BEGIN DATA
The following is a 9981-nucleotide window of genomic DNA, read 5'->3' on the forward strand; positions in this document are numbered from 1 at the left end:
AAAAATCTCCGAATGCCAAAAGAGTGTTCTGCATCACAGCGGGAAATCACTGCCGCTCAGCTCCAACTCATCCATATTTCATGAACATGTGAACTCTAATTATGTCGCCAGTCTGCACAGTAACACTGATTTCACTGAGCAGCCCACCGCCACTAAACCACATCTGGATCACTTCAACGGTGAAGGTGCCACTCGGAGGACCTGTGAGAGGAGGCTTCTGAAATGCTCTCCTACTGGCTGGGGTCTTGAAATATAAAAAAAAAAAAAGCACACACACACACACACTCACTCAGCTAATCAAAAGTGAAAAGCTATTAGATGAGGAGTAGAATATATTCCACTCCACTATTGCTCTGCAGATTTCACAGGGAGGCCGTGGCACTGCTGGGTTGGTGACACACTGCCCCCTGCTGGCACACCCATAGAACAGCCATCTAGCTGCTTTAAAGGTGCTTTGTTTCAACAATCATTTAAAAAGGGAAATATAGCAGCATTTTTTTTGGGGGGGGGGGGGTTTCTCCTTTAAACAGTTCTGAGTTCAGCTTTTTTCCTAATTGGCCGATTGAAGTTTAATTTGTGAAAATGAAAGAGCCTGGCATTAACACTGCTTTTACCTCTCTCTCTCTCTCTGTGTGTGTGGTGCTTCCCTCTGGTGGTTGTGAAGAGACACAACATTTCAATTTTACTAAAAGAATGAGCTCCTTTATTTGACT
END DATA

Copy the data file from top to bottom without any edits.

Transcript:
The following is a 9981-nucleotide window of genomic DNA, read 5'->3' on the forward strand; positions in this document are numbered from 1 at the left end:
AAAAATCTCCGAATGCCAAAAGAGTGTTCTGCATCACAGCGGGAAATCACTGCCGCTCAGCTCCAACTCATCCATATTTCATGAACATGTGAACTCTAATTATGTCGCCAGTCTGCACAGTAACACTGATTTCACTGAGCAGCCCACCGCCACTAAACCACATCTGGATCACTTCAACGGTGAAGGTGCCACTCGGAGGACCTGTGAGAGGAGGCTTCTGAAATGCTCTCCTACTGGCTGGGGTCTTGAAATATAAAAAAAAAAAAAGCACACACACACACACACTCACTCAGCTAATCAAAAGTGAAAAGCTATTAGATGAGGAGTAGAATATATTCCACTCCACTATTGCTCTGCAGATTTCACAGGGAGGCCGTGGCACTGCTGGGTTGGTGACACACTGCCCCCTGCTGGCACACCCATAGAACAGCCATCTAGCTGCTTTAAAGGTGCTTTGTTTCAACAATCATTTAAAAAGGGAAATATAGCAGCATTTTTTTTGGGGGGGGGGGGGTTTCTCCTTTAAACAGTTCTGAGTTCAGCTTTTTTCCTAATTGGCCGATTGAAGTTTAATTTGTGAAAATGAAAGAGCCTGGCATTAACACTGCTTTTACCTCTCTCTCTCTCTCTGTGTGTGTGGTGCTTCCCTCTGGTGGTTGTGAAGAGACACAACATTTCAATTTTACTAAAAGAATGAGCTCCTTTATTTGACT